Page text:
The Biobased and Renewable Products Advocacy Group (BRAG) helps members develop and bring to market their innovative biobased and renewable chemical products through insightful policy and regulatory advocacy. BRAG is managed by B&C® Consortia Management, L.L.C., an affiliate of Bergeson & Campbell, P.C.


 

By Lynn L. Bergeson

On January 16, 2019, the Dutch Department of Defense announced that the Dutch Air Force is taking the next steps in reducing its carbon footprint given better affordability of biobased fuels. Provided with biokerosene, the Air Force intends to increase gradually the mixing percentage of biofuels and eventually have all of its equipment fly on biofuel mixtures. The Dutch goal is to achieve 20 percent less dependency on fossil fuels by 2030, and 70 percent by 2050.


 

By Lynn L. Bergeson

On January 16, 2019, the Dutch Department of Defense announced that the Dutch Air Force is taking the next steps in reducing its carbon footprint given better affordability of biobased fuels. Provided with biokerosene, the Air Force intends to increase gradually the mixing percentage of biofuels and eventually have all of its equipment fly on biofuel mixtures. The Dutch goal is to achieve 20 percent less dependency on fossil fuels by 2030, and 70 percent by 2050.


 

By Lynn L. Bergeson

In January 2019, scientists at the nova-Institut GmbH, in Hurth, Germany, published a study on the sustainability of first and second generation sugars as a resource for the biobased chemical industry. The study, which includes a comprehensive sustainability assessment, “shows that first generation sugars are as advantageous as second generation sugars for a feasible and sustainable resource strategy of Europe’s bio-based chemical industry.” Despite the negative connotation of first generation feedstocks portrayed in public discussions, the study results indicate that these public concerns are not in any manner based on scientific evidence. Carried out in a context of shifting sugar markets and feedstock sustainability for biobased products and chemicals, the study analyzes 12 different sustainability criteria, concluding that all of the researched feedstocks of sugars offer significant strengths and weaknesses for a feasible climate change strategy in the European Union (EU).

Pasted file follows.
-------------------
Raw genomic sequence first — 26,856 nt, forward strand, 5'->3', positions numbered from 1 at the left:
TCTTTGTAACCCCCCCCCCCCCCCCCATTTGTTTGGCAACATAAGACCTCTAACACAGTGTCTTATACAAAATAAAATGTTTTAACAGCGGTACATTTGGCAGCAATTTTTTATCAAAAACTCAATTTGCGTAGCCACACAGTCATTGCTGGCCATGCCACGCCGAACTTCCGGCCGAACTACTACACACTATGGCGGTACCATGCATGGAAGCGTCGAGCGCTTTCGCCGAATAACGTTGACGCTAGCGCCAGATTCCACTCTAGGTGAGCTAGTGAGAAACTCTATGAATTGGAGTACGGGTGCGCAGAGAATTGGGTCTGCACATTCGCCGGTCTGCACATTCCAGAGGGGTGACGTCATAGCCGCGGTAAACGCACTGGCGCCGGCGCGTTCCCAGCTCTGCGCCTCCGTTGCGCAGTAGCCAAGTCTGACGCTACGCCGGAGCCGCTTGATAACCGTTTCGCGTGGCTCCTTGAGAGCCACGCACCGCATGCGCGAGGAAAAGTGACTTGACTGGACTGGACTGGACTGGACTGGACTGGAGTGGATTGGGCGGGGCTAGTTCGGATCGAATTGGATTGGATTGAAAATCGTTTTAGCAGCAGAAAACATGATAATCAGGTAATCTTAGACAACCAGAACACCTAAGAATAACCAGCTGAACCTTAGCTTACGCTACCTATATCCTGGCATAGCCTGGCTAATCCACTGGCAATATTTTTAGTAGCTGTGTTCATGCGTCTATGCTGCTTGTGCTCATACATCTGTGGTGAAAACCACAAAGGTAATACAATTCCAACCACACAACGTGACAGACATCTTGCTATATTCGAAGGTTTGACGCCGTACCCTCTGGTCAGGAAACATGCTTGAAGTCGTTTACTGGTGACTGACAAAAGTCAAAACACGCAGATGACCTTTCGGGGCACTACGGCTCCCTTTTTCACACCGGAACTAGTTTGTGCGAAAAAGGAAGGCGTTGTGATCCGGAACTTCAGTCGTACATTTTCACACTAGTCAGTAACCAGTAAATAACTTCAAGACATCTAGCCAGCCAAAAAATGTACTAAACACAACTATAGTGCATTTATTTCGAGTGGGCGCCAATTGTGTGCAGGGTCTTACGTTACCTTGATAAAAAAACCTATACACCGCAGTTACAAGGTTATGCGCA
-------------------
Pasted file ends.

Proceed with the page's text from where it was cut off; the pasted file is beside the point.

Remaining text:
By Lynn L. Bergeson

On January 17, 2019, DOE BETO announced that the deadline for submission to its Manufacturing Innovator Challenge has been extended to February 10, 2019.  As DOE seeks new concepts in biobased materials to address today’s manufacturing challenges, the Manufacturing Innovator Challenge is an effort to incentivize solutions that increase energy productivity and strengthen the U.S. industrial base.  Prizes are open for ideas focused on Biobased Additive Manufacturing (BAM) and will be distributed to three winners.  BAM involves the production of rapid prototyping of complex structures through biobased three-dimensional printing.  To qualify for the BAM prize, candidates are required to identify new materials that are made from at least 90 percent plant matter or algae, and that can meet or improve the performance of current three-dimensional printing materials.


 

By Lynn L. Bergeson